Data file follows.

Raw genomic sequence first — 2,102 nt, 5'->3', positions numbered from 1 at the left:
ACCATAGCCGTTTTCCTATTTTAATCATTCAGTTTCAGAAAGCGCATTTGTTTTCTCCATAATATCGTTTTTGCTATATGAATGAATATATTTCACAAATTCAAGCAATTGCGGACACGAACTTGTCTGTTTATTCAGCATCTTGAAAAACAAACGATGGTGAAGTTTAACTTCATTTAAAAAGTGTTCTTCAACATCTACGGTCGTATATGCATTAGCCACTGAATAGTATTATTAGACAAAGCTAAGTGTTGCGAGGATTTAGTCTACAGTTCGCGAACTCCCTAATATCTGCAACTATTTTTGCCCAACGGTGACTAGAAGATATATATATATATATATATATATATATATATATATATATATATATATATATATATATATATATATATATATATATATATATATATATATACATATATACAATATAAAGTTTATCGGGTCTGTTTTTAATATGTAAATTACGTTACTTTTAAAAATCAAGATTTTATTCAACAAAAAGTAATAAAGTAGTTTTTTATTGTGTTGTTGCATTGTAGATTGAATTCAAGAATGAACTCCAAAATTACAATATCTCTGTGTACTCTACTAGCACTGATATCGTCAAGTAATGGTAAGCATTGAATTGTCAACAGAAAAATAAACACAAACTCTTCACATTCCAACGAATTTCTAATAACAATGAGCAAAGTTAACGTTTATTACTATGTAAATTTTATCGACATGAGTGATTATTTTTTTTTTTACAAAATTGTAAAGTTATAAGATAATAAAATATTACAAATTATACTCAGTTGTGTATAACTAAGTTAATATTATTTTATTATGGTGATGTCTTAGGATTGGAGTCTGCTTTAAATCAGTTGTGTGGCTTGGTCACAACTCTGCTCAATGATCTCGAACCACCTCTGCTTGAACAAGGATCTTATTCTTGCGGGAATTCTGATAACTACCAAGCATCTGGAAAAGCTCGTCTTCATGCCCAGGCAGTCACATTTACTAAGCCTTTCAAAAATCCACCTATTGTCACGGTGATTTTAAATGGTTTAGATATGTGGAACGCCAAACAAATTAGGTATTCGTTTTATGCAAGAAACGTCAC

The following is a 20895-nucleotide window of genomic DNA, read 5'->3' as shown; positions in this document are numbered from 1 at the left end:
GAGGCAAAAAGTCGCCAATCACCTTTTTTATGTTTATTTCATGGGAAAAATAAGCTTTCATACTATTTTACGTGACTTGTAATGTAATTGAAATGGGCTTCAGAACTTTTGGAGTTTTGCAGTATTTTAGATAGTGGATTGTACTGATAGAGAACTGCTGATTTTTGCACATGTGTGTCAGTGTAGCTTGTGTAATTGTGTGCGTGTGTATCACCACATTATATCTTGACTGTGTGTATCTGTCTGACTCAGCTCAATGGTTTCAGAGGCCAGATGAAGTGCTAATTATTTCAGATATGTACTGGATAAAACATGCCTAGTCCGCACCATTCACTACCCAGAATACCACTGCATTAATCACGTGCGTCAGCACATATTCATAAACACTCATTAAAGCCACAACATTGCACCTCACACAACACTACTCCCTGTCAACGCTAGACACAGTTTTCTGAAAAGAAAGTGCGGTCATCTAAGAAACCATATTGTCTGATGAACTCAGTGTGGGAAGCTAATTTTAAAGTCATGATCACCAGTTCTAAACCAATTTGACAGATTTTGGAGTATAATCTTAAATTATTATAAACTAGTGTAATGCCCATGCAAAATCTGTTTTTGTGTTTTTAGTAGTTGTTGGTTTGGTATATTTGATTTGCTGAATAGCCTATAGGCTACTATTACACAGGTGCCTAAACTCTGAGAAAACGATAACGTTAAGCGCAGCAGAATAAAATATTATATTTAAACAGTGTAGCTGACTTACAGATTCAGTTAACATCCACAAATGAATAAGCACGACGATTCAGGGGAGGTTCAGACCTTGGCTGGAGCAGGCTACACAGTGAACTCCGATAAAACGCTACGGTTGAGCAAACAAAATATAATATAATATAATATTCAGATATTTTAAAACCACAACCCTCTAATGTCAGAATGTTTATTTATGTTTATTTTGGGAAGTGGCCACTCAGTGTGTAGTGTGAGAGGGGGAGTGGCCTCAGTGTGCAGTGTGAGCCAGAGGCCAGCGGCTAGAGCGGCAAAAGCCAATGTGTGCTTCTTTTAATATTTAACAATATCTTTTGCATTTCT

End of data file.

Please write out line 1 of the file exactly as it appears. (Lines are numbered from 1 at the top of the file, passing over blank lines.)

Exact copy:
Raw genomic sequence first — 2,102 nt, 5'->3', positions numbered from 1 at the left: